Crazy world, huh?

the well is dry

If asked to describe myself with a few key words, I feel almost certain that “ambitious” would not be on the list. This is not to say that I don’t have certain aspirations, but I would not go so far as to call them ambitions. Specifically, I want to talk about a certain aspiration of mine that I have trouble with: writing.

The written word can be as much of an art form as music, painting, and performance when used gracefully. As with any art, each artist has his or her own particular style. I consider myself somewhat whimsical, with an inexplicable (and unapologetic, damn you) adoration for alliteration abounding and a passion for a purposeful plethora of parenthetical punctuation (case in point, every single post that I’ve submitted so far on this site has contained at least one parenthetical aside; it’s just how I roll, baby). My grasp and control of the English language is a personal point of pride, and I adore the written word as a true art form, but what is an artist without imagination and inspiration?

Ah, now we come to the crux of my aforementioned trouble. The well is dry; to be perfectly honest, I hold some doubt as to whether the well was ever…well, wet.

Allow me to explain; to elaborate; to explicate; to expound; to, dare I say, elucidate.

Once an idea has taken root (in the well; I don’t care if it doesn’t make sense, just go with it), my mind is capable of creating the entire tree; every branch, leaf, knot, and twig starts growing and taking form beautifully. My problem is in finding a seed (something to write about) and in finding a mental connection that I feel will plant said seed (so that it can, you guessed it, take root). For example, consider the majority of my college papers. I spent more time staring at a blank screen than I spent writing them. Once a single sentence, regardless of its eventual placement in the paper, managed to make its way to the screen, the rest would just flow from my fingertips, but finding that first sentence was a (pardon my English) bitch. The main reason for my previous (and potential future) lack of activity here is this very issue; the initial idea and a connection to that idea.

I found the seed of a novel, half a decade ago. The damn thing just won’t plant.

failing to follow through

For the less perceptive among you, it has been over a year since I last submitted my words for your eyeballs. Fun fact: it took nearly a year for the aforementioned previous submission itself to appear before you. Having said that, take a moment to appreciate the title of this particular submission; go ahead, I’ll wait a tic for the point to sink in.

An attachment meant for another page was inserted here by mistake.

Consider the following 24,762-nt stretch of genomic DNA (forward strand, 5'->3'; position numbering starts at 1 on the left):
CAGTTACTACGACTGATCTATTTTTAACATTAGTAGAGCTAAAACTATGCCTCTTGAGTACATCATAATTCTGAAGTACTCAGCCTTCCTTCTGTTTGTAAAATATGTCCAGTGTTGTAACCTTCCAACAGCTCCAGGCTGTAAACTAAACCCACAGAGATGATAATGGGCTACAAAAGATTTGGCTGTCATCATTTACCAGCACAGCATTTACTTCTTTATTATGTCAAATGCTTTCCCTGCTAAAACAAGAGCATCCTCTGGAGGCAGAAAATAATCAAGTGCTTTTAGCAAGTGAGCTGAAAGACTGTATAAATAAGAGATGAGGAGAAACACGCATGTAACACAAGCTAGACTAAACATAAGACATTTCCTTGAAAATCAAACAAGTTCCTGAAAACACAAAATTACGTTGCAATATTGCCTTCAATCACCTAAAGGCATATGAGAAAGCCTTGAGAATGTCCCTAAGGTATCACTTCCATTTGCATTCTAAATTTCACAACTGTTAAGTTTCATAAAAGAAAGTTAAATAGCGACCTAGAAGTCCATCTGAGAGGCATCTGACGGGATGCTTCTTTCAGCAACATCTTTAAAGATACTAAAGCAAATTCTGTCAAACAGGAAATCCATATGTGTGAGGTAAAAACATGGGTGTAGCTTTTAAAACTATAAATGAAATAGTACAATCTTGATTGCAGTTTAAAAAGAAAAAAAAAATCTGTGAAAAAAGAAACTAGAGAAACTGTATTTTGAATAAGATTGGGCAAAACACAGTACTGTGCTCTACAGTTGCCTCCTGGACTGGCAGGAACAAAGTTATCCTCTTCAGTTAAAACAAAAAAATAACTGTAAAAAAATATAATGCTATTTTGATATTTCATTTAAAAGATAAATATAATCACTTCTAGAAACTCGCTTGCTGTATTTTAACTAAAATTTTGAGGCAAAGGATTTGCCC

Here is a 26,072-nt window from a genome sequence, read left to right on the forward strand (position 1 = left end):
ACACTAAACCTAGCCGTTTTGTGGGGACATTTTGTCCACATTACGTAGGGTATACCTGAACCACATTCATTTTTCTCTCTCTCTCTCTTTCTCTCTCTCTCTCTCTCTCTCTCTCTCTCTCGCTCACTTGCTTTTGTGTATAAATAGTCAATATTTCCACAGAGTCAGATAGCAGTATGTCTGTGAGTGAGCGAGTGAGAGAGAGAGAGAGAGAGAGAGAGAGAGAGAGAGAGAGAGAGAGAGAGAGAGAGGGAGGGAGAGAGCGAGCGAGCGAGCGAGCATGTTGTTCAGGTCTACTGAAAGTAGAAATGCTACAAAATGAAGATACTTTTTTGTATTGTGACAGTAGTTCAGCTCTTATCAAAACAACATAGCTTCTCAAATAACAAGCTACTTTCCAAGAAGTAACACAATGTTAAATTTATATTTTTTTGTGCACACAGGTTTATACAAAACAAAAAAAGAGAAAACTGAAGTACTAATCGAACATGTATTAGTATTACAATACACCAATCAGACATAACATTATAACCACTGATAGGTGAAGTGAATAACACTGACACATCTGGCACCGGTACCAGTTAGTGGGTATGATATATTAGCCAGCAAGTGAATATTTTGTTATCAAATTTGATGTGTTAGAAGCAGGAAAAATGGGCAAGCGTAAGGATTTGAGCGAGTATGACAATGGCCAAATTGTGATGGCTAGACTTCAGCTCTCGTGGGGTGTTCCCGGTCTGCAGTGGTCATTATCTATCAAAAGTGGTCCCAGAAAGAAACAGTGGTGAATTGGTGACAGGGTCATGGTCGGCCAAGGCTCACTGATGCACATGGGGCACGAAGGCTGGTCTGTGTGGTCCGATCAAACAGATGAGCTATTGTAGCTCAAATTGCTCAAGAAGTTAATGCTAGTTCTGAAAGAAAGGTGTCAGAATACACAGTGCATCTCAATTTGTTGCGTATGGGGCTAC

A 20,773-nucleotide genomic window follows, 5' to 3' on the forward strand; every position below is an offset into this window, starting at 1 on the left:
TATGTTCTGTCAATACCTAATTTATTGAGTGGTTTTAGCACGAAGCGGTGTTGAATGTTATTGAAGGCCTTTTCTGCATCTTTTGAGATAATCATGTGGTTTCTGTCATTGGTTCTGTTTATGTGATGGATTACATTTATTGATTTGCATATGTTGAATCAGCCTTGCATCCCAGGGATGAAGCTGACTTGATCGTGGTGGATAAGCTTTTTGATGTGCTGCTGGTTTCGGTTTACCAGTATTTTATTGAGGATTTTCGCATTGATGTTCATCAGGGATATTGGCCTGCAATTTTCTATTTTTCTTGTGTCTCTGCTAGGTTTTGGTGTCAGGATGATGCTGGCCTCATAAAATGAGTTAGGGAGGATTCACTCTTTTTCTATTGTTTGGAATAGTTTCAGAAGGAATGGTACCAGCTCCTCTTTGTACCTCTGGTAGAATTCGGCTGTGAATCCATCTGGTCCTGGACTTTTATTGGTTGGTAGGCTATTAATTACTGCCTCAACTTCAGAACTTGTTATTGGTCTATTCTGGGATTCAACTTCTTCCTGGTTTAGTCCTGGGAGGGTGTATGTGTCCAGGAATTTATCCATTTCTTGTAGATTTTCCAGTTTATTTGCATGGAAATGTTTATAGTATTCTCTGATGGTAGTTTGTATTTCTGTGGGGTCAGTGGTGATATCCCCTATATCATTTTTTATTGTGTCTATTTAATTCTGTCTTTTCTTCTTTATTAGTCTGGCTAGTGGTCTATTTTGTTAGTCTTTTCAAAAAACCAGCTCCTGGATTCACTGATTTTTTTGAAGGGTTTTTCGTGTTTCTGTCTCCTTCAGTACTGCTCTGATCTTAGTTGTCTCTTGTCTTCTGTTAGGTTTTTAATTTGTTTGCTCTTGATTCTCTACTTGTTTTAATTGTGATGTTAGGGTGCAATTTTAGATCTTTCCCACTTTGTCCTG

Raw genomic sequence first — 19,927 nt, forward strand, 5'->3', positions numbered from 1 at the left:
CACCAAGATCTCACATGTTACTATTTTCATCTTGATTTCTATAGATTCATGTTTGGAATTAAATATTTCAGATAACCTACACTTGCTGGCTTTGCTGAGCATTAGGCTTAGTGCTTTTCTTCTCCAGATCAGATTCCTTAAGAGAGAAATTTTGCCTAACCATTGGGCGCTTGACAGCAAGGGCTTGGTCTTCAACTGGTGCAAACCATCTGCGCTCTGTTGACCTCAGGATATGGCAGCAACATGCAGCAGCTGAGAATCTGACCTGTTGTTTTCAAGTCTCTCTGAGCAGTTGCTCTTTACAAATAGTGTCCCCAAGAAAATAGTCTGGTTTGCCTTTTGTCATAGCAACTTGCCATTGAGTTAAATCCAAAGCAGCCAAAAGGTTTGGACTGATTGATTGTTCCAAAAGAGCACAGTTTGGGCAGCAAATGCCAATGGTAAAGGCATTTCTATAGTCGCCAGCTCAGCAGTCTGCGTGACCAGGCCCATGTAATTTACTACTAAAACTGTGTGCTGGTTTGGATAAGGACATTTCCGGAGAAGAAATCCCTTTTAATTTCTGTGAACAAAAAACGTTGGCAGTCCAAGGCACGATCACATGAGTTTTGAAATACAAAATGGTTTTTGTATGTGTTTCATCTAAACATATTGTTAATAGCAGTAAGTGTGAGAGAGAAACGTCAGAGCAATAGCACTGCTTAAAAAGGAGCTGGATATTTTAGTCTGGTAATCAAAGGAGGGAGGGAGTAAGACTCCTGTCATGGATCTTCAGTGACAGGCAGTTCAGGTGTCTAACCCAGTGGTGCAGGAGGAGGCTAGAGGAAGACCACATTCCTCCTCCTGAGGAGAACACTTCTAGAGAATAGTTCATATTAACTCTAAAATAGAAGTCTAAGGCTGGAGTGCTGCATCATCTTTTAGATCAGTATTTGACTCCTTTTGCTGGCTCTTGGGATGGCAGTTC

Though I hardly think it necessary, I do feel that saying it outright is going to be conducive to my thought process as I type: I have always had (and will likely continue to have, to certain degrees) a problem following through with a great deal of things. I have fleeting ideas that I take initial steps to realize, but over time, these ideas (and the efforts I have put into realizing them) fall by the wayside, and slowly fade away. I wouldn’t say that I’m unreliable, I just either fall into this sort of ennui or my aforementioned social anxiety kicks in about most of my goals which result in their inevitable failure. They go out not with a bang, but with a prolonged whimper (sorry for the paraphrasing there, T.S.).

My mind is positively alight with examples, but I think I’ll narrow it down to one of my more recent shortcomings. I made a resolution at the start of this year, you know. I was going to put in a conscious effort to community with my friends and family on a regular basis. I bet you can imagine how that worked out, hm? Think back and count the number of times I’ve chatted with you this year, be it via call, text, IM, Facebook comment, email, smoke signal, Morse code, or any other method of communication you can imagine. Having a hard time coming up with a non-pathetic number, right?


Now, the most important part: why? This is not directed at the specific example of communication, but at the habit itself. Why does this pattern exist? Why, when I am obviously aware of it, do I not change it? If I knew, then perhaps I could. I have a feeling that it may have to do with my self-esteem issues. I don’t think I’ll be ultimately successful in any of my efforts, so the motivation to see them through to the end is non-existent. If that’s the case, all I need to do to ensure that I follow through is…solve my crippling lack of self-esteem (future edit: oh god this old stuff is hard to read sometimes).

Let’s see if I follow through on that.

[edit fRoM tHE fUTuRe!: Hahahahahahahahahahahahahaha my dissertation.]